Explainer: As the new Prime Minister, Liz Truss inherits the UK economy, which is heading towards a recession

People walk across the Millennium Bridge with the City of London‘s financial district in the background, amid the coronavirus disease (COVID-19) pandemic in London, Britain January 20, 2021. REUTERS/Hannah McKay

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LONDON, September 5 (Reuters) – Britain’s next Prime Minister Liz Truss will face an economy that is expected to slide into a long recession later this year, with inflation at a 40-year high and limited opportunity for growth to get going again.

Below is a summary of the main issues facing Truss, who won the keys to Downing Street on Monday by finishing first in the race for the Conservative Party leadership.


At 10.1% in July, the UK had the highest annual inflation rate among the advanced economies in the Group of Seven. Projections are for this to rise even further, with Goldman Sachs saying it could top 20% early next year if gas prices don’t fall.

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Heavy reliance on imported gas and a rapidly weakening currency explain part of Britain’s inflation problem.

The pound has fallen about 8% against the dollar in the last three months alone – slightly underperforming the euro – making dollar-priced energy imports even more expensive.


The Bank of England is concerned about domestically generated inflationary pressures stemming from a tight labor market, where staff shortages in the wake of Brexit and the COVID-19 pandemic are driving wages, in some cases sharply.

Official data shows 49,000 fewer EU-born workers in the UK than in mid-2019, while the number of people classified as inactive due to long-term illness rose to a 19-year high of 2.39 million in June, up from about 300,000 since before that corresponds to pandemic.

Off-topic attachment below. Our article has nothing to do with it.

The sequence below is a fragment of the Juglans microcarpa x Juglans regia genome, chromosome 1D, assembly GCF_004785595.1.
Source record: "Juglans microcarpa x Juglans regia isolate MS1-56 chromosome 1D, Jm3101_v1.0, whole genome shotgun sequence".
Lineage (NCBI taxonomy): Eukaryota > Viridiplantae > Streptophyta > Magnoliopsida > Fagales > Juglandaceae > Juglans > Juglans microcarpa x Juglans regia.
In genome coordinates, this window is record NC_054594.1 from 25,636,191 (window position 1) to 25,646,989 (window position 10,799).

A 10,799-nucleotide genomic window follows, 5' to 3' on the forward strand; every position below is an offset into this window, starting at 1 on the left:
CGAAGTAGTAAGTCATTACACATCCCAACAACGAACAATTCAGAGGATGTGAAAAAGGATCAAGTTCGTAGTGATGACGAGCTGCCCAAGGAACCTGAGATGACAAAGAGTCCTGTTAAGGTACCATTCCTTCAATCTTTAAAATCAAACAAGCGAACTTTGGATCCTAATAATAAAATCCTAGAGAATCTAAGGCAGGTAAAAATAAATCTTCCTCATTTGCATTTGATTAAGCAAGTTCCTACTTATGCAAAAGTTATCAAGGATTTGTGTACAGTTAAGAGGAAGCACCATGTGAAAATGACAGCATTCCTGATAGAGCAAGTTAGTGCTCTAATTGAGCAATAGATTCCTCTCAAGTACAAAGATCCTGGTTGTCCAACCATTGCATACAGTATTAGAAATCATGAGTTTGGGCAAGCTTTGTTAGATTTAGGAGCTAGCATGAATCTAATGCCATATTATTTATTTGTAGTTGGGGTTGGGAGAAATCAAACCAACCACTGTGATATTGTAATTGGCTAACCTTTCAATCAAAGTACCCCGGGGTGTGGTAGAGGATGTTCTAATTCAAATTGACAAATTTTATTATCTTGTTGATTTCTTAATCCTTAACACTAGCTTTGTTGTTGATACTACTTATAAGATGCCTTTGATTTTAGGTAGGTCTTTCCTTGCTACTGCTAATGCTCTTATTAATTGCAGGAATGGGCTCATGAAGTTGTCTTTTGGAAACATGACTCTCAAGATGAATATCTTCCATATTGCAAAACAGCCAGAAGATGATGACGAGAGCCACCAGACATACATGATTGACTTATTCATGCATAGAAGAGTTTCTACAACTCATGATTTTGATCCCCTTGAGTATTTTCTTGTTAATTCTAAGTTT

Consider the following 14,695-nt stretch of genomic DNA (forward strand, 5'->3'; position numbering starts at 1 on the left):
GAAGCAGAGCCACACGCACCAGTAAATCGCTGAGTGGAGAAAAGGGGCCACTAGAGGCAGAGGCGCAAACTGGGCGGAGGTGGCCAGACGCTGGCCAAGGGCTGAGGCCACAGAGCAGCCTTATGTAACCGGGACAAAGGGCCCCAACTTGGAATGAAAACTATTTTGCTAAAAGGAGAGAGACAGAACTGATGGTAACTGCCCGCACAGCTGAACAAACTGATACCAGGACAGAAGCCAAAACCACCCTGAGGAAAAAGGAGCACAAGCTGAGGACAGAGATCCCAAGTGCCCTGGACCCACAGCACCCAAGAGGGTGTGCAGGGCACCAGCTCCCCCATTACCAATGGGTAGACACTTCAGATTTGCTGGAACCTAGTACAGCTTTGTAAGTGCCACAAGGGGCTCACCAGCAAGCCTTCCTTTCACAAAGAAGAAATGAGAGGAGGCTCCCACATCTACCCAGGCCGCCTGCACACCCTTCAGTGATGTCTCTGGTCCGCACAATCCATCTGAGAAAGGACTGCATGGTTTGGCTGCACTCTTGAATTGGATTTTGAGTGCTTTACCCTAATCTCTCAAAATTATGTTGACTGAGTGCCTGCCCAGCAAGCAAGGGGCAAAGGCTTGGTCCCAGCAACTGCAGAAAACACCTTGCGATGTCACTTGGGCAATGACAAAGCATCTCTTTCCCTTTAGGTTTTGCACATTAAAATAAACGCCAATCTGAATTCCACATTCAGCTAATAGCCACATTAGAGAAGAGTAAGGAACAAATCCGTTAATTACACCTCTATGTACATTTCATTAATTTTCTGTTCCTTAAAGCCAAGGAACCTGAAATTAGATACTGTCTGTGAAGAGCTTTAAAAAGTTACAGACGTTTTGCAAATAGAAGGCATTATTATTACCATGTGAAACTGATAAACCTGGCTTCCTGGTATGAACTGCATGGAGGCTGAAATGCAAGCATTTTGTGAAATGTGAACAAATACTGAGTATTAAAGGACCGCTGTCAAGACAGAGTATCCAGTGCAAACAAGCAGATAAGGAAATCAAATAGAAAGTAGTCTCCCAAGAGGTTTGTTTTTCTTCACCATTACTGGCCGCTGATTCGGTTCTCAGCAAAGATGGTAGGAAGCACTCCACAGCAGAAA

However, there are some signs of a slowdown in labor demand. Job vacancies, which hit a record high of 1.299 million in the three months to May, began falling, while the number of jobless rose in June for the first time in 17 months.


Truss has pledged to cut taxes, beginning with a rollback of an increase in Social Security contributions and a suspension of so-called green taxes on utility bills. Economists have warned that a large injection of cash into consumers’ pockets could exacerbate Britain’s inflation problem.

Alongside the risk of fueling inflation, tax cuts or higher spending would further weigh on the UK budget deficit at a time when public debt is close to 100% of GDP.


Normally, a central bank forecasting a recession would cut interest rates, but the BoE has other concerns, most notably the risk that the inflation surge will create a wage-price spiral that could weigh on the economy for years. Markets expect the BoE to hike interest rates from the current 1.75% to 4.5% next year. Most economists see a lower peak.

The BoE also plans to start selling some of the bonds it has bought since the 2007-08 global financial crisis, in another form of monetary tightening.


Truss said in July she wanted to provide “clear direction” for monetary policy and review the BoE’s mandate, raising concerns among investors about the central bank’s independence. One of their supporters questioned whether the BoE should retain its exclusive power to receive interest rates.

On Sunday, Truss said she was a “big supporter” of Bank of England independence.

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writing by William Schomberg and Andy Bruce; Editing by Alexander Smith

Our standards: The Thomson Reuters Trust Principles.

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